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I programmatically evaluated several models, whose names are in a vector models. How can I then use the function mtable with them, calling them programmatically?

Here is an example :

library(memisc)
a <- rnorm(100,0,1)
b <- rnorm(100,0,1)
c <- rnorm(100,0,1)
d <- rnorm(100,0,1)
mod1 <- lm(a ~ b)
mod2 <- lm(c ~ d)
models <- c("mod1", "mod2")
mtable(mget(models,envir=globalenv()))

I then get an error: "no method available for 'getSummary' for an object of class 'list'".

What can I do? I tried call and do.call but without success.

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3 Answers

up vote 3 down vote accepted

Using do.call:

do.call(mtable, mget(models,envir=globalenv()))
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Thanks, this works! I tried different combinations with do.call but apparently not this very simple one... ashamed –  Joël Oct 23 '12 at 22:27
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Without mget():

do.call(mtable, lapply(models, as.symbol))
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These answers were helpful to me, as well, but the focus Joel's particular example obscured the general point, which I figured out by experimenting. It's this:

Given a function which accepts a variable number of arguments:

fvar <- function(...) {do something}

suppose that the arguments you want to pass are already contained in a list:

myargs <- list(a=1:3, b=c(2, 3, 4))

You could pass them individually, e.g.:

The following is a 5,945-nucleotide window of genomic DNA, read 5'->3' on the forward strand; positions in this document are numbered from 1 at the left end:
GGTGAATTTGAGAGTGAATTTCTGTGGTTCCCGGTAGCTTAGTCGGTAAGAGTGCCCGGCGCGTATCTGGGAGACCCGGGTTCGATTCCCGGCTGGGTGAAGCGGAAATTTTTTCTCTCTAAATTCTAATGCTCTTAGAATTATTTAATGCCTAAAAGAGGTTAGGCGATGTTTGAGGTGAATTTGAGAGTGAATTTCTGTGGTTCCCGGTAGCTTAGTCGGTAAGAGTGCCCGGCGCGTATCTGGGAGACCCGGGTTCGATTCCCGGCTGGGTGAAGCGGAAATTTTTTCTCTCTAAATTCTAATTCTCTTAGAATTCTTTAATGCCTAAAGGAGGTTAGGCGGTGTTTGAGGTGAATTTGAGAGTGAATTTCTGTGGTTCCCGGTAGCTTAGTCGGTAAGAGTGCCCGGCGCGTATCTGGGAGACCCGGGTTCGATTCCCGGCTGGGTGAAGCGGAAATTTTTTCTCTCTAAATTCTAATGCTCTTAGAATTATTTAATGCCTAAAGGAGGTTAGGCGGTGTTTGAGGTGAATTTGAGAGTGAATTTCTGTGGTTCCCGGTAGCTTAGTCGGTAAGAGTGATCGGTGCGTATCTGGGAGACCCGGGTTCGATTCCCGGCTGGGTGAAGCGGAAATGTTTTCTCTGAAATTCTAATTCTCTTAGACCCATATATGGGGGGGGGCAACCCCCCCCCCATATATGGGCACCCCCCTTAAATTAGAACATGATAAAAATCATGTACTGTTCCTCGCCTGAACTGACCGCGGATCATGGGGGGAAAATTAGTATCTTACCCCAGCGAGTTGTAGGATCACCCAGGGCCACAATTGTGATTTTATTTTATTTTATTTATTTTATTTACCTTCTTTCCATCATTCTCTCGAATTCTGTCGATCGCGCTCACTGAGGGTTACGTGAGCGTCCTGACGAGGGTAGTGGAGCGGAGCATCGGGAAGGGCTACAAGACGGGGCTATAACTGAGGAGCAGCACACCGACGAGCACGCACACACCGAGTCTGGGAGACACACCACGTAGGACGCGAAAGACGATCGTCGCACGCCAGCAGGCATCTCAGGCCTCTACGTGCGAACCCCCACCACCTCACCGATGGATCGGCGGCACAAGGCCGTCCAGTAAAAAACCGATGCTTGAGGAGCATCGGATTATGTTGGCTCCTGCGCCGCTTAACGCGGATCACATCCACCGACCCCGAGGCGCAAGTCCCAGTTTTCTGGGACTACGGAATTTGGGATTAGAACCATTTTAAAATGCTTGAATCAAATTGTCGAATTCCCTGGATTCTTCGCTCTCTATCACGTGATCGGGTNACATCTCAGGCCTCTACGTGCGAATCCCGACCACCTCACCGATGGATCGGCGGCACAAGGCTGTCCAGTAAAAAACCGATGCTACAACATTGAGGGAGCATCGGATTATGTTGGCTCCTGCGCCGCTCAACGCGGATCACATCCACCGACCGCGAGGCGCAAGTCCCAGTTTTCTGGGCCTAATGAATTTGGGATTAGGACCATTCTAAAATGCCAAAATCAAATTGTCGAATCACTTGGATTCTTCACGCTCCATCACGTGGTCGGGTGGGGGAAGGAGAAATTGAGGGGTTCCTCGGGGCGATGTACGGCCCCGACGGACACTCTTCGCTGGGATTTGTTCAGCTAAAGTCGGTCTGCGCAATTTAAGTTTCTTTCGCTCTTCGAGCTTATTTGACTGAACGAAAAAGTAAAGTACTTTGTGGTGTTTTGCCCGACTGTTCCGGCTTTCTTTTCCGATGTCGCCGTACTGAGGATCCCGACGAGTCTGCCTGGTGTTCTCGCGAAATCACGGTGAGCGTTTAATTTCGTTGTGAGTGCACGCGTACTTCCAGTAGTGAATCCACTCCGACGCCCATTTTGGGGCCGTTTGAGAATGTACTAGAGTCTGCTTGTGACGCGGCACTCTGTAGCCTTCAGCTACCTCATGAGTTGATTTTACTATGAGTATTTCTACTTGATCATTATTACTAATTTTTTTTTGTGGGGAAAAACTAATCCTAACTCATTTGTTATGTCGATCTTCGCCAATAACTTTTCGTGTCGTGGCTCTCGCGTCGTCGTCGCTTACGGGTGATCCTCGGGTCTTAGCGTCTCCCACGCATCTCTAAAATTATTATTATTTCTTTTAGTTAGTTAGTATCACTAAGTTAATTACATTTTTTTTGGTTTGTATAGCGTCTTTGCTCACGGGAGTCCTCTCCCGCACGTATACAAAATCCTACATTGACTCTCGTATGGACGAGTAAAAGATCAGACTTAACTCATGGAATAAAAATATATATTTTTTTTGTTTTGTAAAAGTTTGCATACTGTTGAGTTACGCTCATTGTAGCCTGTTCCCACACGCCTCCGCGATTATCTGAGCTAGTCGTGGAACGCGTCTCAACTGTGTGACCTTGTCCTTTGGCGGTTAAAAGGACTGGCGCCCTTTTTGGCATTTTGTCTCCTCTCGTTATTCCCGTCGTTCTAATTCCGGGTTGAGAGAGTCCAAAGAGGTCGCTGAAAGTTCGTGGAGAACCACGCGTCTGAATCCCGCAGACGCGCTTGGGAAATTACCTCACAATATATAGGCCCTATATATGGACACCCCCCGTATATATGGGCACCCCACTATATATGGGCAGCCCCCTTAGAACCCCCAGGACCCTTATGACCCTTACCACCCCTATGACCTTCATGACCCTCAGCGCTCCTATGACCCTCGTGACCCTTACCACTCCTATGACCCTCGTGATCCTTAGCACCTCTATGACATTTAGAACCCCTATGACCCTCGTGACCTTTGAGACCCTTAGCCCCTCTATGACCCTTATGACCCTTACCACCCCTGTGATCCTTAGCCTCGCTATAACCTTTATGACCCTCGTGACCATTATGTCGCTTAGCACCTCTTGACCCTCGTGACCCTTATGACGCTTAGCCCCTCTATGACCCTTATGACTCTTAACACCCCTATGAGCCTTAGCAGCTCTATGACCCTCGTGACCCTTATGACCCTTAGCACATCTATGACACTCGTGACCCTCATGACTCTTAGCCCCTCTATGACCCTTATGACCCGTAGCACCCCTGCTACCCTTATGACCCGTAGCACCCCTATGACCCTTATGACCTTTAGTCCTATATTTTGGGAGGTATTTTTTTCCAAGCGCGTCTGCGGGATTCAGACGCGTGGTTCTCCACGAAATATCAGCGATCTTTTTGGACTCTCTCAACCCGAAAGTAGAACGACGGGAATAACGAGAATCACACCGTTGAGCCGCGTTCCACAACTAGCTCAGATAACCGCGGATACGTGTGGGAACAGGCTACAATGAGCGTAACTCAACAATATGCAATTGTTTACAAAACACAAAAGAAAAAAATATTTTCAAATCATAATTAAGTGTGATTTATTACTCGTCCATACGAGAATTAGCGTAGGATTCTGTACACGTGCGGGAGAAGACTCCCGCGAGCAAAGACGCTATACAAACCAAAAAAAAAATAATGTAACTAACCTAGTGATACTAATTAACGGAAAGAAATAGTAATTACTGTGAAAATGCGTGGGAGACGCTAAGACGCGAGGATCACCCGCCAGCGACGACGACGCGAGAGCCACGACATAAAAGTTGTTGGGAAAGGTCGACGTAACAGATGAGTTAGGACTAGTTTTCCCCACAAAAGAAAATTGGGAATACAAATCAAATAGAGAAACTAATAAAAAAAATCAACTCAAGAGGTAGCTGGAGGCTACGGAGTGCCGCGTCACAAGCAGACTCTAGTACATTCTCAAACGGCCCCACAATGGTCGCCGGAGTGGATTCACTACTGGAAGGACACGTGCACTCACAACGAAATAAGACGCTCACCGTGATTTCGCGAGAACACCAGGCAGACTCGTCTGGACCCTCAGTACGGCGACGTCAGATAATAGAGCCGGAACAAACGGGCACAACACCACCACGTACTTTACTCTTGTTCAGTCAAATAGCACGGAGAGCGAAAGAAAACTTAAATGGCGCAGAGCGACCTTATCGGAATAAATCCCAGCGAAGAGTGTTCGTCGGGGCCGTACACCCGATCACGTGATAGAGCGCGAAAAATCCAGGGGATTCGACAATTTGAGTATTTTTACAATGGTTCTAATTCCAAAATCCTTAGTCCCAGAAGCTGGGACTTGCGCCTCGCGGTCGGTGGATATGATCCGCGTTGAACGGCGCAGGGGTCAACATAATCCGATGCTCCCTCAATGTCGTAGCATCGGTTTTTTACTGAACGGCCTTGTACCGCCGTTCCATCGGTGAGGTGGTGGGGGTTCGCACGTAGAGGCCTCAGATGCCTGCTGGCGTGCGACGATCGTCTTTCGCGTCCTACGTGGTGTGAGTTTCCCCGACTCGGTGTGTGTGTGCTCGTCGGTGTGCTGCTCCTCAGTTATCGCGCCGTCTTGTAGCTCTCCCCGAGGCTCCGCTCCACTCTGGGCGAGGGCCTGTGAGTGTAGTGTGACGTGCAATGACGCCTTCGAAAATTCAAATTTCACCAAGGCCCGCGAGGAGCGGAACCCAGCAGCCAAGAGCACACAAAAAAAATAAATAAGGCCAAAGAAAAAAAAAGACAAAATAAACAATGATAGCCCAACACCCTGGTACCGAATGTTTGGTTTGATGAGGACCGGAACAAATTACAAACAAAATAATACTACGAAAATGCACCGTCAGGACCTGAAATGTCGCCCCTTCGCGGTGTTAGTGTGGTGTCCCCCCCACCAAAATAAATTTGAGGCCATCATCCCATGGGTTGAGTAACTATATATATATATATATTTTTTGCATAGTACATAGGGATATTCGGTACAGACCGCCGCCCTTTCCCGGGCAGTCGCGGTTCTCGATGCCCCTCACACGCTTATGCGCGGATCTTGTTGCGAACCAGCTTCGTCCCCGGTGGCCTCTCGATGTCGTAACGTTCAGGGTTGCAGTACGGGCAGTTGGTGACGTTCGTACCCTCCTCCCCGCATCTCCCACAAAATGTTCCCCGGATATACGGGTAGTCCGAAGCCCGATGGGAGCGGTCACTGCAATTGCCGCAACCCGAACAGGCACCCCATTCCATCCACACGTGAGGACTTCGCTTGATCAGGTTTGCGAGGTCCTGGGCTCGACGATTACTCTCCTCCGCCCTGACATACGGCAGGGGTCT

fvar(myargs[[1]], myargs[[2]])

but that only works if your code knows the structure of the list.

do.call() allows you to pass whatever is in your list as the series of arguments given to the function:

do.call(fvar, myargs)

This is more general, since your code doesn't have to figure out what the list's particular structure is, as long as you can assume that it's appropriate for the function.

(do.call does essentially the same thing as Common Lisp's apply, by the way.)

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I think you want fvar(myargs[[1]], myargs[[2]]), or even fvar(a=myvar[[1]], b=myvar[[2]]). –  Matthew Lundberg Jan 5 '13 at 19:08
    
(Realized that the comment I was trying to add wasn't relevant, but can't delete it completely.) –  Mars Jan 6 '13 at 21:59
    
Maybe there would be situations in which myargs[1] would be appropriate, but you're right. I'll edit the answer. –  Mars Jan 7 '13 at 17:57
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